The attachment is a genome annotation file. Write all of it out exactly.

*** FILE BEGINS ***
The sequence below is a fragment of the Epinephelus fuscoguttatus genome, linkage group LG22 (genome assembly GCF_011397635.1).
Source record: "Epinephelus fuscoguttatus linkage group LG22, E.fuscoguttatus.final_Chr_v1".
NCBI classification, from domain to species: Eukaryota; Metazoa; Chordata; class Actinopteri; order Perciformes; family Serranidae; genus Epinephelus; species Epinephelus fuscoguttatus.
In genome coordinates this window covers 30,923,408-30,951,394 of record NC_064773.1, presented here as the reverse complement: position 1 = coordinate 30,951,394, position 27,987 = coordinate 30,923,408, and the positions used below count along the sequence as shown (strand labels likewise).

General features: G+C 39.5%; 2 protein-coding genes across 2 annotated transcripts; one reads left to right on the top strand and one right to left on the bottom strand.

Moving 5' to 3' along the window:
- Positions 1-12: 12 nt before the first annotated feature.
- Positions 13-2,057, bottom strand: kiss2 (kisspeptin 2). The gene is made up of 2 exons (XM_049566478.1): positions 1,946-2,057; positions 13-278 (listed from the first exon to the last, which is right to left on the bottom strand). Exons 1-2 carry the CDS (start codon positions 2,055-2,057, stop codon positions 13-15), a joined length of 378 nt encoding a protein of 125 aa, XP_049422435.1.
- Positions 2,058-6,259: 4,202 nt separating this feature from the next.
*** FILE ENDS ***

The sequence below is a fragment of the Epinephelus fuscoguttatus genome, linkage group LG22 (genome assembly GCF_011397635.1).
Source record: "Epinephelus fuscoguttatus linkage group LG22, E.fuscoguttatus.final_Chr_v1".
NCBI classification, from domain to species: Eukaryota; Metazoa; Chordata; class Actinopteri; order Perciformes; family Serranidae; genus Epinephelus; species Epinephelus fuscoguttatus.
In genome coordinates this window covers 30,923,408-30,951,394 of record NC_064773.1, presented here as the reverse complement: position 1 = coordinate 30,951,394, position 27,987 = coordinate 30,923,408, and the positions used below count along the sequence as shown (strand labels likewise).

General features: G+C 39.5%; 2 protein-coding genes across 2 annotated transcripts; one reads left to right on the top strand and one right to left on the bottom strand.

Moving 5' to 3' along the window:
- Positions 1-12: 12 nt before the first annotated feature.
- Positions 13-2,057, bottom strand: kiss2 (kisspeptin 2). The gene is made up of 2 exons (XM_049566478.1): positions 1,946-2,057; positions 13-278 (listed from the first exon to the last, which is right to left on the bottom strand). Exons 1-2 carry the CDS (start codon positions 2,055-2,057, stop codon positions 13-15), a joined length of 378 nt encoding a protein of 125 aa, XP_049422435.1.
- Positions 2,058-6,259: 4,202 nt separating this feature from the next.